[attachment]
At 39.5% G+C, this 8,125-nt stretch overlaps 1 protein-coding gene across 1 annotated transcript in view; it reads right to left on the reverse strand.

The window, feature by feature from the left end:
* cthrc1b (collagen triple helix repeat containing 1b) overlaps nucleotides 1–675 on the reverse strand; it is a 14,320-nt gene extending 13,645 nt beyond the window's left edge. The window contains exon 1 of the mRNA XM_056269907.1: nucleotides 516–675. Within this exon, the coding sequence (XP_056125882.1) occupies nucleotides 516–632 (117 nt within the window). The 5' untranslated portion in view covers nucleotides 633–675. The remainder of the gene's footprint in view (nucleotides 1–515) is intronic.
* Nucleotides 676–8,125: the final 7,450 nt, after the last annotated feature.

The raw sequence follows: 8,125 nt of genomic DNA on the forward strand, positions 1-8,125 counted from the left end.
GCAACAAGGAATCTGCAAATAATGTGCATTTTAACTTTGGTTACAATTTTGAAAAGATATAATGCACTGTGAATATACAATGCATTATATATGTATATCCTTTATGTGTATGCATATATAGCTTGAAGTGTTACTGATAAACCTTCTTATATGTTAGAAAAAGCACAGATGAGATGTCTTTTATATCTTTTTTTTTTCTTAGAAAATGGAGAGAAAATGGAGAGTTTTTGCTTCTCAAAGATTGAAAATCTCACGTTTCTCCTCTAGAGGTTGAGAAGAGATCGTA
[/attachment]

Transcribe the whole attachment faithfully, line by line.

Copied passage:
At 39.5% G+C, this 8,125-nt stretch overlaps 1 protein-coding gene across 1 annotated transcript in view; it reads right to left on the reverse strand.

The window, feature by feature from the left end:
* cthrc1b (collagen triple helix repeat containing 1b) overlaps nucleotides 1–675 on the reverse strand; it is a 14,320-nt gene extending 13,645 nt beyond the window's left edge. The window contains exon 1 of the mRNA XM_056269907.1: nucleotides 516–675. Within this exon, the coding sequence (XP_056125882.1) occupies nucleotides 516–632 (117 nt within the window). The 5' untranslated portion in view covers nucleotides 633–675. The remainder of the gene's footprint in view (nucleotides 1–515) is intronic.
* Nucleotides 676–8,125: the final 7,450 nt, after the last annotated feature.

The raw sequence follows: 8,125 nt of genomic DNA on the forward strand, positions 1-8,125 counted from the left end.
GCAACAAGGAATCTGCAAATAATGTGCATTTTAACTTTGGTTACAATTTTGAAAAGATATAATGCACTGTGAATATACAATGCATTATATATGTATATCCTTTATGTGTATGCATATATAGCTTGAAGTGTTACTGATAAACCTTCTTATATGTTAGAAAAAGCACAGATGAGATGTCTTTTATATCTTTTTTTTTTCTTAGAAAATGGAGAGAAAATGGAGAGTTTTTGCTTCTCAAAGATTGAAAATCTCACGTTTCTCCTCTAGAGGTTGAGAAGAGATCGTA